Research shows obesity and unhealthy eating habits can begin in the womb.
Foundations of health are set before birth
The British television presenter and lifestyle coach Amanda Hamilton shares her views on health and nutrition. What are the best gifts to give your children? An education? Wisdom? Humility? Certainty? How about a healthy waistline? New science has thrown light on the rise of obesity among children and may have pregnant mothers ditching the biscuit tin for good. What natural medicine has talked about for centuries - the inherited constitution passed down from parents to offspring - has now received confirmation from genetic studies.
The health of parents at conception and through pregnancy are now accepted by many as the foundations of a child's health. Most worryingly, some people believe it even determines the likelihood of your little darlings to be obese in later life. A straw poll among new mums in my morning coffee group proved what most of us already know. Many women view pregnancy as a great excuse to indulge in fatty foods since they "are going to get fat anyway". After all, what are a few extra pounds when the average weight gain rocks in at around 16kg?
According to research conducted by Rockefeller University scientists, a high-fat diet during pregnancy produces permanent changes in the offspring's brain that can lead to increased appetite and obesity early in life. The research reveals that "fetal programming", the effect of the mother's diet on her children, cannot be undone. Does a craving for a burger and fries really set your child up for a lifetime of dieting misery? According to this particular study, it does.
Sarah F Leibowitz, the director of behavioural neurobiology at Rockefeller, says: "Short-term exposure to a high-fat diet in utero produces permanent neurons in the fetal brain that later increase the appetite for fat." In other words, your child is more likely to crave fatty foods, thus leading to obesity in childhood and adulthood. The research team found that rat pups born to mothers who consumed a high-fat diet, even after the diet had been removed at birth, ate more, weighed more throughout life, and began puberty earlier than those born to mothers who ate a balanced diet for the same period.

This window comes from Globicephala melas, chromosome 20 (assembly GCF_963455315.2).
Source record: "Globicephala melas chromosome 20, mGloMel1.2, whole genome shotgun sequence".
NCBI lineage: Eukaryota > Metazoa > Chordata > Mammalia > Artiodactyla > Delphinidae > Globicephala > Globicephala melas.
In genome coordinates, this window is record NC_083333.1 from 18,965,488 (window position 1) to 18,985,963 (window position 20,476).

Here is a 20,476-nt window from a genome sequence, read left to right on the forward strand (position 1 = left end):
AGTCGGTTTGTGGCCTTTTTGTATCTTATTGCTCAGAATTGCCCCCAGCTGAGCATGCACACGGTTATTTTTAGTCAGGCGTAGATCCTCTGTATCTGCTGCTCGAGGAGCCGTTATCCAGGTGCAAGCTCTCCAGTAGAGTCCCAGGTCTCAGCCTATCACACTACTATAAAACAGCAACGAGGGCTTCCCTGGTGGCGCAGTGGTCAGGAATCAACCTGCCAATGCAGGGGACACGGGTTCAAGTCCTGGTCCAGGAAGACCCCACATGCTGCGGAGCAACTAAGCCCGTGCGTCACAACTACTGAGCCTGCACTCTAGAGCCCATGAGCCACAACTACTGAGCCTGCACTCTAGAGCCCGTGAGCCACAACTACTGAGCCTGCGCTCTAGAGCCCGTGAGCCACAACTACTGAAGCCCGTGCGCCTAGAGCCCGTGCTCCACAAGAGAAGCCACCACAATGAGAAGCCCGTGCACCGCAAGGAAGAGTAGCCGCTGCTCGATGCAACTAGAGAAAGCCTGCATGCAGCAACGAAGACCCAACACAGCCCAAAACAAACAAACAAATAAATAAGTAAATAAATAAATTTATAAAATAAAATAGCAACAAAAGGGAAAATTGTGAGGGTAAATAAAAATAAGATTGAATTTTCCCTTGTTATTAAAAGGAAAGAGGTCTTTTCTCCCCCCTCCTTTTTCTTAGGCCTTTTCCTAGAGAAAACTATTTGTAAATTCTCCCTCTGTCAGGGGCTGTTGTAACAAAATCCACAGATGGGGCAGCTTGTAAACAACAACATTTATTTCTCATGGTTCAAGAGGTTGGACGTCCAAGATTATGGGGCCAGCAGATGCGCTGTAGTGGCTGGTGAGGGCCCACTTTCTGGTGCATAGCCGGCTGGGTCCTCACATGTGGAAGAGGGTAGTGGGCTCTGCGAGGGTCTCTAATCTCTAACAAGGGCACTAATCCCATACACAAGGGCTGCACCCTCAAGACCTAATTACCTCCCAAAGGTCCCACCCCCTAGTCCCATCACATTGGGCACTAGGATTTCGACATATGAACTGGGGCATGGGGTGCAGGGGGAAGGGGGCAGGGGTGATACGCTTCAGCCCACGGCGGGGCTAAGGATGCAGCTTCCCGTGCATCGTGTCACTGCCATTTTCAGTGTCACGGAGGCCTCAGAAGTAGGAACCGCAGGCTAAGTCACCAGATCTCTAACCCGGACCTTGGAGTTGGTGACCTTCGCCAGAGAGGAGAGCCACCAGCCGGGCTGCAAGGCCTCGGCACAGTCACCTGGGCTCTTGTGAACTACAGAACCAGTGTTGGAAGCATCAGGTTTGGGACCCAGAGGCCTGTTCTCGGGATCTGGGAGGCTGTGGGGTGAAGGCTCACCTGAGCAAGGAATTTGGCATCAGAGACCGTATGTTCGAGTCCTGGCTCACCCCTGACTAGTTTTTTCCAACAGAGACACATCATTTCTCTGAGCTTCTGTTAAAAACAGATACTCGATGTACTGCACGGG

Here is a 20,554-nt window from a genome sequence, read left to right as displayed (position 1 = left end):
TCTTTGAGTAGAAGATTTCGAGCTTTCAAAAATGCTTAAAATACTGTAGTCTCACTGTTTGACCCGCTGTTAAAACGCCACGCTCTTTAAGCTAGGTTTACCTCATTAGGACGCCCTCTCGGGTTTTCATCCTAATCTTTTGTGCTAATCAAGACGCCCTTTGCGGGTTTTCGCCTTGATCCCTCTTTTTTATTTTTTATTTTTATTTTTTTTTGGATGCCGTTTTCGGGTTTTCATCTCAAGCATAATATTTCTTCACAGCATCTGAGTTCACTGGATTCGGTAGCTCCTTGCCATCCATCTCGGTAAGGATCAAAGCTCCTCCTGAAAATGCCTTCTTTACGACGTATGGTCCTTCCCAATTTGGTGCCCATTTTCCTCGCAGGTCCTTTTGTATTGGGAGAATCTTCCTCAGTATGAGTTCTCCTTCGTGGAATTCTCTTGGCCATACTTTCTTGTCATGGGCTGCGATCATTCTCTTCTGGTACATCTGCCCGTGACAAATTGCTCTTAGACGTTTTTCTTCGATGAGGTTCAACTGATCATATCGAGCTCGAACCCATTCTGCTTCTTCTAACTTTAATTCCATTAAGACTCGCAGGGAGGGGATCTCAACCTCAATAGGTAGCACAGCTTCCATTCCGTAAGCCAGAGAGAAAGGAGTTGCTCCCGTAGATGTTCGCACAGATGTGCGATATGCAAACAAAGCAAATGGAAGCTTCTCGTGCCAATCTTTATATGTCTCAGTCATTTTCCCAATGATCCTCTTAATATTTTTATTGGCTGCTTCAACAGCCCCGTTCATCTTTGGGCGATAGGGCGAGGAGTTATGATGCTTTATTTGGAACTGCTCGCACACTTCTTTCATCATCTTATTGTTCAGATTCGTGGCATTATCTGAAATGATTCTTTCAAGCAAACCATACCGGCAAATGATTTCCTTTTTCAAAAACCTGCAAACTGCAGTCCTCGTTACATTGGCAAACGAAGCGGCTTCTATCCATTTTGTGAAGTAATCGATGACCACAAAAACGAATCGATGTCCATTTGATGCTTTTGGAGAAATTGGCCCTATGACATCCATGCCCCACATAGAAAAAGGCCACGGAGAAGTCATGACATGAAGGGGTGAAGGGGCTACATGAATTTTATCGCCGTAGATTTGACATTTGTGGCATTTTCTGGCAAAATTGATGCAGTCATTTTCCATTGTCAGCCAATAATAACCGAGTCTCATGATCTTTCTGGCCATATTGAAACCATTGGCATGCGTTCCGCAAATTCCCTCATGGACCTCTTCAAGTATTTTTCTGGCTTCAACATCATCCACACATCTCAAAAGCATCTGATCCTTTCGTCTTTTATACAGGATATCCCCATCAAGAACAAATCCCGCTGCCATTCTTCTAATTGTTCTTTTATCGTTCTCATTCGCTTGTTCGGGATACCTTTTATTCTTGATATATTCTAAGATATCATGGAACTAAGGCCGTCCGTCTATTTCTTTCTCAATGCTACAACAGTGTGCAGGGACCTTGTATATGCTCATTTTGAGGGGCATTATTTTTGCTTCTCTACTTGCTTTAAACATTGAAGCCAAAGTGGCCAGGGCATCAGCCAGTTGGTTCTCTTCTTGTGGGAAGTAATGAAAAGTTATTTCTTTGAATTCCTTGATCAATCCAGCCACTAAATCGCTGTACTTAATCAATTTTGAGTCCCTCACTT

It all comes down to the brain. The pups from the mothers fed high-fat diets had, in utero, a much larger number of neurons that produce appetite-stimulating orexigenic peptides - and, according to the Rockefeller research, they kept them throughout their lives. As if that wasn't enough, another good reason to stay clear of fatty foods during pregnancy is that many toxins are fat soluble and can be stored in our fatty tissues and cells for years.
During pregnancy, the cells of the developing baby are much more vulnerable to toxins than the cells of the adult body. This makes it more important during the reproductive phases to follow a low-toxin diet (or at least a diet that does not promote toxin formation) and to avoid toxin exposure. On a positive note, staying clear of fatty foods and increasing the ratio of healthy foods such as fruit and vegetables can have a dramatic effect on the pregnancy outcome. Lifestyle measures that minimise stress and cutting out social toxins such as caffeine and cigarettes can also help. To give your child-to-be the greatest chance of a healthy start, an organic diet for both parents prior to conception is ideal, as well as luxurious levels of nutrients for the pregnant mum-to-be.
Amanda Hamilton's detox programme can be seen on The Spa of Embarrassing Illnesses on BBC Lifestyle.